A fascinating study on the social trends in neuroscience research has found that New York is happening but Boston is hot, dementia researchers are the most influential, high-level processes are hip and that neuroscientists need to practice professional ‘birth control’ to avoid mass starvation.
The results come from a paper just published in PLoS One that used the abstracts from five years’ worth of Society for Neuroscience annual conference presentations to map out emerging trends in brain research.
The study did a series of ‘bibliometric‘ analyses. That is, it used software that looked for links between people, topics, geographical location and other points of interest over time by analysing the text of presentation summaries.
The SfN conferences always happen in the States, so there’s certainly a bias, but they’re generally considered the most important international meeting of the year, so the paper is full of gems about neuroscience now and in the future. I’ve pulled out a few below.
The global “hubs” for neuroscience research seem to be concentrated in the northeast region of the United States (Boston, New York, Philadelphia, Baltimore/DC vicinity), Southern California, Tokyo, Montreal, and London.
New York City consistently ranks as the top producer of neuroscience research, but when population size is included, Boston and Baltimore come out particularly well, as they rank high in both the raw number of authors and per population participation in SfN meetings.
There has been a shift in general scientific interest from ‘low-level’ research on cellular processes such as ion channels, synapses, and cell membranes, towards more ‘high-level’ research on things like vision, movement, and neuroimaging.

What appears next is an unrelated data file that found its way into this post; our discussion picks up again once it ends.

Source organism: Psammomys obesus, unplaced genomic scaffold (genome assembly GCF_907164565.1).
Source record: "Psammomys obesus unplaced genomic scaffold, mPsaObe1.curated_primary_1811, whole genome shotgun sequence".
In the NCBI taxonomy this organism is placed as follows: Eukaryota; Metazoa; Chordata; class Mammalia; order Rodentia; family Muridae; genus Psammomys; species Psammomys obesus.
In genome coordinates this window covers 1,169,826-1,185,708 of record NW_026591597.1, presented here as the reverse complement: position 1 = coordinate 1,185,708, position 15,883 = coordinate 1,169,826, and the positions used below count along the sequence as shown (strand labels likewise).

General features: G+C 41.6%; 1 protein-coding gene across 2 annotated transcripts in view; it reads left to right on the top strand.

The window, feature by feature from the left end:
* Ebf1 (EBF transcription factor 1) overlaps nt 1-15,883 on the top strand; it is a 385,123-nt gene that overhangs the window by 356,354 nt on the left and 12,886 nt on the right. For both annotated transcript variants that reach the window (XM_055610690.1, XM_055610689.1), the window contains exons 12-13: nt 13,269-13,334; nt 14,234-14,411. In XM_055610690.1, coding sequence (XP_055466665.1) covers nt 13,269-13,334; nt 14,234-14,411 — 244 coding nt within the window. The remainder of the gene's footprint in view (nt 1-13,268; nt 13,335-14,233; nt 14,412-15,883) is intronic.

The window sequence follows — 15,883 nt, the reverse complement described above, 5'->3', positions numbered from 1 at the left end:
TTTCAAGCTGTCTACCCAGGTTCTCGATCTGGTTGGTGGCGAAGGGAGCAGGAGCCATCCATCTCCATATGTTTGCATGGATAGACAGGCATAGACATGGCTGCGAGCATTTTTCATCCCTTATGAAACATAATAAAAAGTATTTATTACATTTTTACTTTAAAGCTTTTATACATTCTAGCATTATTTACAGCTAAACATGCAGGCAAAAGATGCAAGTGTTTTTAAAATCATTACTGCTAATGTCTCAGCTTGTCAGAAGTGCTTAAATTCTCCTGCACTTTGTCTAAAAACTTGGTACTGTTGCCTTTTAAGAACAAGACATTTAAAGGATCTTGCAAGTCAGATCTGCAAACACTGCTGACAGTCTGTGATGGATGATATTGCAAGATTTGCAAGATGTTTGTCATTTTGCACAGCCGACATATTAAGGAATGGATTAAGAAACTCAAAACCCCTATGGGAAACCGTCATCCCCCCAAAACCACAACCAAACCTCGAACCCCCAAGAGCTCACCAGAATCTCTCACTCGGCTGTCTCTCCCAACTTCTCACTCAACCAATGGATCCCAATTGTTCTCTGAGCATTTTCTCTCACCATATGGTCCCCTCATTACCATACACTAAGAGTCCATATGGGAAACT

A useful graph shows words which have decreased in frequency in the research summaries over the years on the left, and words increasing in frequency on the right.
In a social network analysis, the neuroscientists with the largest betweenness centrality, a measure of influence over the network, were not necessarily those with their name on the largest number of research presentations.
Interestingly, most of these scientists conduct research in the field of neurodegenerative diseases, such as Alzheimer’s disease and Parkinson’s disease, and the authors of the study speculate that this may be because the area is well funded and that it involves a diverse range of research techniques. Therefore, the researchers are likely to be connected with many others in the field.
A cluster analysis of themes looked at which research areas formed coherent groups. It’s interesting to compare SfN’s traditional classification of topics with the results of the analysis which found spontaneous groupings.
While there is some overlap, areas like ‘pain and trauma’, the ‘behaviour of song birds’ and ‘sleep’ seem to have formed strong groupings by themselves.
In terms of the population shift in neuroscience, about 60% of researchers seem to be ‘transitory’, probably students or outside collaborators who don’t remain in the field for long.
However, the growth of the neuroscience community has been massive, while the total funding has remained steady.
The authors suggest that like in any population boom, research institutions should use the equivalent of ‘birth control’ to keep numbers down, otherwise they’ll be more people than jobs, and lots of people will be work-starved.
Starvation, of course, regulates a population, although is a rather painful process for those who expire due to lack of resources.
Link to full text of PLoS One paper on neuroscience trends.